Wet weather ideas / rest days
Key: Beach Castle Wet weather / rest day idea
If you are spending any amount of time in North Wales, then the chances are that you will have at least one day when it is just too wet and windy to go into the hills. Alternatively, it is possible (not likely) that you may have two weeks of sunshine and just want a couple of days without walking. The purpose of this section is to provide a few suggestions to fill those non-mountain days. There are clearly going to be other activities which I have not mentioned, and there are numerous tourist offices to advise of these, and to give further details on those which I have briefly touched on here.
The choice of beach is large. I will just describe a few here. Black Rock sands is a big "drive on" beach (please note kiting is not allowed during popular periods). As you can see it is very sandy, and ideal for the younger members of the family. It takes a good hour to walk from one end to the other. From Caeernarfon take the A499. After a few miles branch left onto the A487 to Prthmadog. Half way along the high street, turn right (signpost to Black Rock Sands) and follow to the beach.
Harlech beach is similar in quality. It is used by BVGS as an enjoyable afternoon for students following a morning tour of Llechwedd slate caverns and a walk around Harlech castle. Harlech itself is a town situated on the coast, just off the A496.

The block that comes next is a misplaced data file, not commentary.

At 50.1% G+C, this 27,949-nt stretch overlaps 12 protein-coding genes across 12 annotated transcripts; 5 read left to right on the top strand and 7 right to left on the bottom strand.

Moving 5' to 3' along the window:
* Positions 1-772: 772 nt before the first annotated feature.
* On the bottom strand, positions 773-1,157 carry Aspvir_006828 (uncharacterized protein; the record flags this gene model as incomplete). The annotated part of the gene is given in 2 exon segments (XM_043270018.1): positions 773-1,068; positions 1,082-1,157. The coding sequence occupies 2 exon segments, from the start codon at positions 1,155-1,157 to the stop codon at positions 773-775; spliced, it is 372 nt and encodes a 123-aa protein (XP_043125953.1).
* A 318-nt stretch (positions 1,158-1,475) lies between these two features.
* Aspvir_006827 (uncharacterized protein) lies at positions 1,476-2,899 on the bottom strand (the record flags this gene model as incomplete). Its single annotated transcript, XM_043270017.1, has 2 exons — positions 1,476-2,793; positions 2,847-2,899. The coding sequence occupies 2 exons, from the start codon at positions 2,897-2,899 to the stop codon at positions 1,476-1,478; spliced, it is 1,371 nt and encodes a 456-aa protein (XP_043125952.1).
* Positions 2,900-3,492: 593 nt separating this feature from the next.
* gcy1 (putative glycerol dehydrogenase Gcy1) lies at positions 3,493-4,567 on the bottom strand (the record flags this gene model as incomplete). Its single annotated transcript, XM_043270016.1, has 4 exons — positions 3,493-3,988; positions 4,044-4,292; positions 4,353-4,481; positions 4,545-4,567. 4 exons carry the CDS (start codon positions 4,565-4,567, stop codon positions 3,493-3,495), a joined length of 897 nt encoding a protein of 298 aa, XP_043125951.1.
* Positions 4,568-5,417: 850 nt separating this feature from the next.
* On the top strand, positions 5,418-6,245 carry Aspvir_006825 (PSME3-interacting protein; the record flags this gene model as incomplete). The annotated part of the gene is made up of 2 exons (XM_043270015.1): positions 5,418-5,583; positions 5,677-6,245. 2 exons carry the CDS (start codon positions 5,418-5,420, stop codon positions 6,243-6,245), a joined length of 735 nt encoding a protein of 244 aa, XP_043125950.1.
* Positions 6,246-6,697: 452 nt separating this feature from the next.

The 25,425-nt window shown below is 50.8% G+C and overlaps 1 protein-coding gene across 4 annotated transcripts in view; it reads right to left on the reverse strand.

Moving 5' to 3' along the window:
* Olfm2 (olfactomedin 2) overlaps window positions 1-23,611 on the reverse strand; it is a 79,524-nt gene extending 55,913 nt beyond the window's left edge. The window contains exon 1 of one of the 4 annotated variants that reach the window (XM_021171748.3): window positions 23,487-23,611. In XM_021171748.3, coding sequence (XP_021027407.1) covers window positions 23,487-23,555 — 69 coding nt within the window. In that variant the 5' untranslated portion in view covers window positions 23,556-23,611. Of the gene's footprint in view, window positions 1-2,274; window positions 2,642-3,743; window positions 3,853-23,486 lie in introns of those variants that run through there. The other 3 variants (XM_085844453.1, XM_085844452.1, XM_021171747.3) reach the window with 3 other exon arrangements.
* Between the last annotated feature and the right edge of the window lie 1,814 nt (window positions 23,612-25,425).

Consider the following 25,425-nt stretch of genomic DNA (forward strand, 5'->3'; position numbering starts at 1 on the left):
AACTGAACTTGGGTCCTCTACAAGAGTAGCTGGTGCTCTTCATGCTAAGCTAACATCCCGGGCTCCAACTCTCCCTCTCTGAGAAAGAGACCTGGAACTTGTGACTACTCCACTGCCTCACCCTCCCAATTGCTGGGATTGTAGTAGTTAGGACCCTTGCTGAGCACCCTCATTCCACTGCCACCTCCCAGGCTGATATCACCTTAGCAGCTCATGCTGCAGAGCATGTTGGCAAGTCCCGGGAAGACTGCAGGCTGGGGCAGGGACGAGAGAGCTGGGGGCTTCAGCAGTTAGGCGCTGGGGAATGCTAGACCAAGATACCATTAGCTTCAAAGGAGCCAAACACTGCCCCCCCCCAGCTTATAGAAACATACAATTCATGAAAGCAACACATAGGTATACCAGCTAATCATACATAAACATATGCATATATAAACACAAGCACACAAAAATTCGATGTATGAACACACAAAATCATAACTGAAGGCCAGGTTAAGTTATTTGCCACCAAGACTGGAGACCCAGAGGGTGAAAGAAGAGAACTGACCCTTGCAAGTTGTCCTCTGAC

Porth Dinllaen (Morfa Nefyn) is a beach which I used to go to frequently with my parents. It is towards the end of the Llyn Peninsula off the A497. There is a walk away from Morfa Nefyn which can take you along the beach till you arrive at the lifeboat building. You can then make your way on to the headland and walk back by the edge of the golf course. In the other direction you can walk ase. In the other direction you can walk along the top to Nefyn where there is another good beach. Depending on the tide it may be possible to walk back along the sands.
There are several beaches on Anglesey. The one which I have visited most frequently is Red Wharf Bay. There are several small rock pools which always appeal to John (an Ocean Scientist shown below), and there is an expanse of sand too. To reach it cross Menai Bridge and follow the A5025. You turn off onto the B5109 and then left shortly after. Other beaches on the island include Newborough, from which given the right tidal conditions you can reach Llanddwyn island.
For those people interested in Birds, given the right conditions a trip to Bardsey Island may go down well.
The castles of Wales mark an important part of Welsh history, having being built by Edward I during his invasion of Wales. There are several all around Wales. I am recommending some which I have visited, and have found to be still in good condition and also educational. Caernarfon Castle is just down the coast from Bangor, and the location of Harlech has been described previously. I have included Criccieth which is not really as good for a trip since it was the holiday resort where I stayed for over 18 summers. Beaumaris Castle (on the A545 Anglesey) is also open to the public.